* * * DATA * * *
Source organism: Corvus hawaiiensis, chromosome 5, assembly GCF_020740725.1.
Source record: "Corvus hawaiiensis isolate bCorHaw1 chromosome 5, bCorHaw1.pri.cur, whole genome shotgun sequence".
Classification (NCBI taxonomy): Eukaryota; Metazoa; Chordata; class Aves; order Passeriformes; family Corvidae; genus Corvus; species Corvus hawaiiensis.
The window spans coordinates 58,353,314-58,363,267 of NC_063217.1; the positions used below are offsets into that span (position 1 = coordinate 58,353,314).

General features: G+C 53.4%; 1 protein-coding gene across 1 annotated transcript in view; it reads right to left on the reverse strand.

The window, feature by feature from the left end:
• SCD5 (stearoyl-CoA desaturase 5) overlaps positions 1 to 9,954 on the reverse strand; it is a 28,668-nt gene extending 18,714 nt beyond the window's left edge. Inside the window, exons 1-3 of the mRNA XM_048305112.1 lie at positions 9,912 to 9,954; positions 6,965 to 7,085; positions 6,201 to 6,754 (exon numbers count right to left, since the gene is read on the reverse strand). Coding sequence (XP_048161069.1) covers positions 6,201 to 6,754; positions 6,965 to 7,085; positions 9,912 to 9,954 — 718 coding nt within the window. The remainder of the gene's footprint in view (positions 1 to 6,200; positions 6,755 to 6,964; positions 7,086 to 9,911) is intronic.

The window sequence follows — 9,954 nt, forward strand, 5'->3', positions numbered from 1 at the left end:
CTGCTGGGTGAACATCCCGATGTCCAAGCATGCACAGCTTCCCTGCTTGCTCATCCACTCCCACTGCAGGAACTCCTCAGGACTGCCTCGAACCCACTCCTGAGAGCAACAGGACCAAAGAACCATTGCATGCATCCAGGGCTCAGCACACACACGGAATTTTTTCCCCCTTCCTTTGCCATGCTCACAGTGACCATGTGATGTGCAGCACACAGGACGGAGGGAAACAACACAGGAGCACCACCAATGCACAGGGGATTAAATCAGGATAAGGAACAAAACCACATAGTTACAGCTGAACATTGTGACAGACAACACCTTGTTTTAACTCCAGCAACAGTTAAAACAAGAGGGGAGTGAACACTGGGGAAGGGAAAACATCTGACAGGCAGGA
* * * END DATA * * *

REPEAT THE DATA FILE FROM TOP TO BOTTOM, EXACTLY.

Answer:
Source organism: Corvus hawaiiensis, chromosome 5, assembly GCF_020740725.1.
Source record: "Corvus hawaiiensis isolate bCorHaw1 chromosome 5, bCorHaw1.pri.cur, whole genome shotgun sequence".
Classification (NCBI taxonomy): Eukaryota; Metazoa; Chordata; class Aves; order Passeriformes; family Corvidae; genus Corvus; species Corvus hawaiiensis.
The window spans coordinates 58,353,314-58,363,267 of NC_063217.1; the positions used below are offsets into that span (position 1 = coordinate 58,353,314).

General features: G+C 53.4%; 1 protein-coding gene across 1 annotated transcript in view; it reads right to left on the reverse strand.

The window, feature by feature from the left end:
• SCD5 (stearoyl-CoA desaturase 5) overlaps positions 1 to 9,954 on the reverse strand; it is a 28,668-nt gene extending 18,714 nt beyond the window's left edge. Inside the window, exons 1-3 of the mRNA XM_048305112.1 lie at positions 9,912 to 9,954; positions 6,965 to 7,085; positions 6,201 to 6,754 (exon numbers count right to left, since the gene is read on the reverse strand). Coding sequence (XP_048161069.1) covers positions 6,201 to 6,754; positions 6,965 to 7,085; positions 9,912 to 9,954 — 718 coding nt within the window. The remainder of the gene's footprint in view (positions 1 to 6,200; positions 6,755 to 6,964; positions 7,086 to 9,911) is intronic.

The window sequence follows — 9,954 nt, forward strand, 5'->3', positions numbered from 1 at the left end:
CTGCTGGGTGAACATCCCGATGTCCAAGCATGCACAGCTTCCCTGCTTGCTCATCCACTCCCACTGCAGGAACTCCTCAGGACTGCCTCGAACCCACTCCTGAGAGCAACAGGACCAAAGAACCATTGCATGCATCCAGGGCTCAGCACACACACGGAATTTTTTCCCCCTTCCTTTGCCATGCTCACAGTGACCATGTGATGTGCAGCACACAGGACGGAGGGAAACAACACAGGAGCACCACCAATGCACAGGGGATTAAATCAGGATAAGGAACAAAACCACATAGTTACAGCTGAACATTGTGACAGACAACACCTTGTTTTAACTCCAGCAACAGTTAAAACAAGAGGGGAGTGAACACTGGGGAAGGGAAAACATCTGACAGGCAGGA